Outrage, unrest erupt after fatal shooting of Missouri teen by police


— Confrontations between police and residents of a St. Louis suburb raged into the night after a fatal weekend shooting of a teen by an officer.

Crowds gathered Sunday night for a candlelight vigil for Michael Brown, whose shooting death sparked tensions in the Missouri town of Ferguson.

The peaceful gathering turned tense as protesters hurled bottles at officers and kicked police cars parked on the streets with blue lights flickering.

Young men knelt before stoic officers in riot gear, hands up in protest to symbolize surrender. Others looted stores and hauled out items such as clothes, tires and hair extensions.

“We will stay out here as long as you (police) are!” protesters yelled.

Witnesses said Brown,18, was unarmed and had his hands in the air when a Ferguson police officer shot and killed him Saturday.

But authorities said that was not the case.

“The genesis of this was a physical confrontation,” said Jon Belmar, chief of the St. Louis County Police Department. The local police called in his department to conduct an independent investigation.

The Ferguson police officer tried to leave his vehicle just before the shooting, but Brown pushed him back into the car, “physically assaulted” him and struggled over his weapon, according to Belmar.

Brown was eventually shot about 35 feet away from the vehicle, the police chief said. He declined to provide more details, saying he didn’t want to “prejudice” the case. Ferguson Police said its cars do not have dashboard cameras.

Shell casings collected at the scene were from the officer’s weapon, Belmar said. A medical examiner will issue a ruling on how many times the teen was shot.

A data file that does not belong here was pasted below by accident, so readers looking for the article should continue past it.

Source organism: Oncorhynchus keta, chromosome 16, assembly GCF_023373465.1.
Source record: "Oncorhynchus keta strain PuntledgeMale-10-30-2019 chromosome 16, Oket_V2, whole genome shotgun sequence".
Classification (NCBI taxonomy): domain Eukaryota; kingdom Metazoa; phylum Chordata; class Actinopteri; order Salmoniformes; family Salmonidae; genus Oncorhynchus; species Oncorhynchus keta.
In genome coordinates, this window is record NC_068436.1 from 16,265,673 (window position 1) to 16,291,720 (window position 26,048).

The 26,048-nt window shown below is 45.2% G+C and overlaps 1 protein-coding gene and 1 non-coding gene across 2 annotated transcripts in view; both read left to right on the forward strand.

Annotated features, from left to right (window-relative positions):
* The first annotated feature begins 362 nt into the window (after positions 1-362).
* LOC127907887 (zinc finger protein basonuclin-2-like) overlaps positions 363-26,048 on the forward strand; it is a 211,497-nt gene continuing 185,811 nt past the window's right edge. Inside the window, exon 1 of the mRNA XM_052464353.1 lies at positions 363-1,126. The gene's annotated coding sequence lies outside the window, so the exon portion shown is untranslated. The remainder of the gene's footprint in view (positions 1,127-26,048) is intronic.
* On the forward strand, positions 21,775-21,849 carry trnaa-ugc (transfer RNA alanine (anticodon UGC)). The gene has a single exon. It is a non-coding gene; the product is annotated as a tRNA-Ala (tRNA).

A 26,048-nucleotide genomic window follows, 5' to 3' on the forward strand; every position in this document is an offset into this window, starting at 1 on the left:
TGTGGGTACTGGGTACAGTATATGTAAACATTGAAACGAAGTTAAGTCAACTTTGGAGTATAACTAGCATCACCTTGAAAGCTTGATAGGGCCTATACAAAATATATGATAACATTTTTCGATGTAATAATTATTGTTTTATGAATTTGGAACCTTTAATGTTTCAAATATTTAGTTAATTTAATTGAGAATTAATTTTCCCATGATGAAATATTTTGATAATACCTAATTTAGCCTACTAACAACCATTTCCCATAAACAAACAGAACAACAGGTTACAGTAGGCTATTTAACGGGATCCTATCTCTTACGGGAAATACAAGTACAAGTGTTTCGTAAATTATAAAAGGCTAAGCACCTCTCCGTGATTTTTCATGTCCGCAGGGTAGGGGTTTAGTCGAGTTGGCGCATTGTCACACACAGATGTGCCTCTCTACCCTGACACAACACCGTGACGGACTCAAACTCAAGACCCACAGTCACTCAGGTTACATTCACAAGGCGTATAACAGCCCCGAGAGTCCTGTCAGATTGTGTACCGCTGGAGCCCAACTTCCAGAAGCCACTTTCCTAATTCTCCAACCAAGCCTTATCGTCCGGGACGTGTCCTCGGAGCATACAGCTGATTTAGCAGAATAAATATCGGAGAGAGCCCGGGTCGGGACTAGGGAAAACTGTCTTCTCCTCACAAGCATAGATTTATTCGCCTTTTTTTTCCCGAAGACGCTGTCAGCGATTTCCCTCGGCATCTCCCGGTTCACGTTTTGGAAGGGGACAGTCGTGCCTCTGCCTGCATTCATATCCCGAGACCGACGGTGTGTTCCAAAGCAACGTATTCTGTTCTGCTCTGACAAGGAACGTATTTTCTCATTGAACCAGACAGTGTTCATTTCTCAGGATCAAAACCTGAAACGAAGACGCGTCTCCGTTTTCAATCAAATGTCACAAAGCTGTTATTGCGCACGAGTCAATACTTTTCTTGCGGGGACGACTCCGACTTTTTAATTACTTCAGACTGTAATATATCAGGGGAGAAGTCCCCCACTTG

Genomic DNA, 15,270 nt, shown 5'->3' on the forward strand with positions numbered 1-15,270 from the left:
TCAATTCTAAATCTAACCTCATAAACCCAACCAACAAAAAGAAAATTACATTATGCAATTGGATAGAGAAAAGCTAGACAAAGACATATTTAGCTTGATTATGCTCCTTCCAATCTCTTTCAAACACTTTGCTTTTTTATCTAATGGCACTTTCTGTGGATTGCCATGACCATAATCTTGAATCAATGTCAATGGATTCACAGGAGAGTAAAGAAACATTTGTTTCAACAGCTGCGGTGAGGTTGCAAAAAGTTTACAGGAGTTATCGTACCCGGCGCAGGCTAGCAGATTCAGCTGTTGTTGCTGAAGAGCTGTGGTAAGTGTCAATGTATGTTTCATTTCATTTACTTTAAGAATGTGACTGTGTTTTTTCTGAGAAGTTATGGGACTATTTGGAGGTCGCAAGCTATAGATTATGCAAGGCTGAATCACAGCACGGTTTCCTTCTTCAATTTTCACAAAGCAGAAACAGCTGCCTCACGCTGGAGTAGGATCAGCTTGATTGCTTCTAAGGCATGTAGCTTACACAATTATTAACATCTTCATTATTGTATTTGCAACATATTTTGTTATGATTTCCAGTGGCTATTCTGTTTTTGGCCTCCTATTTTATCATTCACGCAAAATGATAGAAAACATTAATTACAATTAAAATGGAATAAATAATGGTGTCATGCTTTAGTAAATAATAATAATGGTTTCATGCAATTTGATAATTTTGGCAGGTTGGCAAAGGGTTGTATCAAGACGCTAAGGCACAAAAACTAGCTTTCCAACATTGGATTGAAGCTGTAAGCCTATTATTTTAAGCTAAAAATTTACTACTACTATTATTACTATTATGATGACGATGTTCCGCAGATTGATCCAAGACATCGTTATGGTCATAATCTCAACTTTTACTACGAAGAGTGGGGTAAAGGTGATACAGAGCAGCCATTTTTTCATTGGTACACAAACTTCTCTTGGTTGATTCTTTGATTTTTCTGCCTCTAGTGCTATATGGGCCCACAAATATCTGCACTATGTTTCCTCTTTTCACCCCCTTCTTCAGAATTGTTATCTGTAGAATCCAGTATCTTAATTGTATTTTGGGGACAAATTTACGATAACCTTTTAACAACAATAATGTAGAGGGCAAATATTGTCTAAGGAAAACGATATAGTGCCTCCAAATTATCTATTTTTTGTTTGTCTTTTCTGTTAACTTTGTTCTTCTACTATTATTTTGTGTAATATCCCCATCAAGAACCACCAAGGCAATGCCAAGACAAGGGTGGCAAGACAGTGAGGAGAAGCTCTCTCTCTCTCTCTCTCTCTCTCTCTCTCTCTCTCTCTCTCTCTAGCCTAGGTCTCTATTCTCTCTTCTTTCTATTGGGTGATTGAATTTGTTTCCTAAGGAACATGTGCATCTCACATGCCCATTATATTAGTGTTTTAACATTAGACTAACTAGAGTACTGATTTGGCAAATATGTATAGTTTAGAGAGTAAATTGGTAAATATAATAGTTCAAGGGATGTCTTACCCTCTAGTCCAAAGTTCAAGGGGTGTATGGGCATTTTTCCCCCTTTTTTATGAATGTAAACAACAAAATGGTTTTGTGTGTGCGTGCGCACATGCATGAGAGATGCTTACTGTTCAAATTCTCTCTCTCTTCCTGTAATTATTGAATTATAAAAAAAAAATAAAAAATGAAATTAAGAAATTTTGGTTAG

“It was more than just a couple,” the police chief said.

But witnesses issued a different account. They said Brown did nothing to instigate the shooting and appeared to be surrendering when he was killed. Brown was spending the summer in the neighborhood with his grandmother, Desuirea Harris, she told KMOV.

“My son just turned 18 and graduated high school and he didn’t bother nobody,” his mother, Lesley McSpadden, told CNN affiliate KSDK.

Brown was supposed to start classes at Vatterott College on Monday, she said.

Antonio French, an alderman in nearby St. Louis, said the community is outraged.

“People have a lot of anger and are frustrated,” he said. “They don’t have recourse in the system, and it happens often in this country, and it has boiled over. I think people are angry and looking for a reason to let it out tonight.”

He said a local QuikTrip gas station was looted and an ATM dragged out.

“This QuikTrip is where things started yesterday with this case based on various accounts,” French said. “Mike and his friend were accused of stealing gum from the store or some sort of cigarettes.”

Demonstrators held their hands in the air and chanted, “We are Michael Brown.” Others held signs that said, “No justice, no peace” and another that read, “Police stops should not = dead kids.”

Ferguson Mayor James Knowles urged the community to stay calm and not escalate the situation.

“We don’t know what happened and there are lots of conflicting stories,” Knowles said. “Unfortunately there will have to be some time taken to understand what happened. Hopefully we will get to an understanding and justice will be served.”

The officer who shot Brown is on paid administrative leave during the investigation and will be available to talk to county homicide detectives.

He has been with the force for six years, and will be required to undergo two psychological evaluations before returning to duty, Belmar said.

Attorney General Eric Holder has instructed the department’s civil rights division to monitor the developments in the case, the Justice Department said.

The FBI said it is assisting police in its investigation and will review the findings.

Benjamin Crump, the lawyer who handled Trayvon Martin’s case, will represent the family.

Ferguson, which has a population of about 21,000 people, is 67% African-American.

CNN’s Eliott C. McLaughlin, Dave Alsup, Melanie Whitley and Mayra Cuevas contributed to this report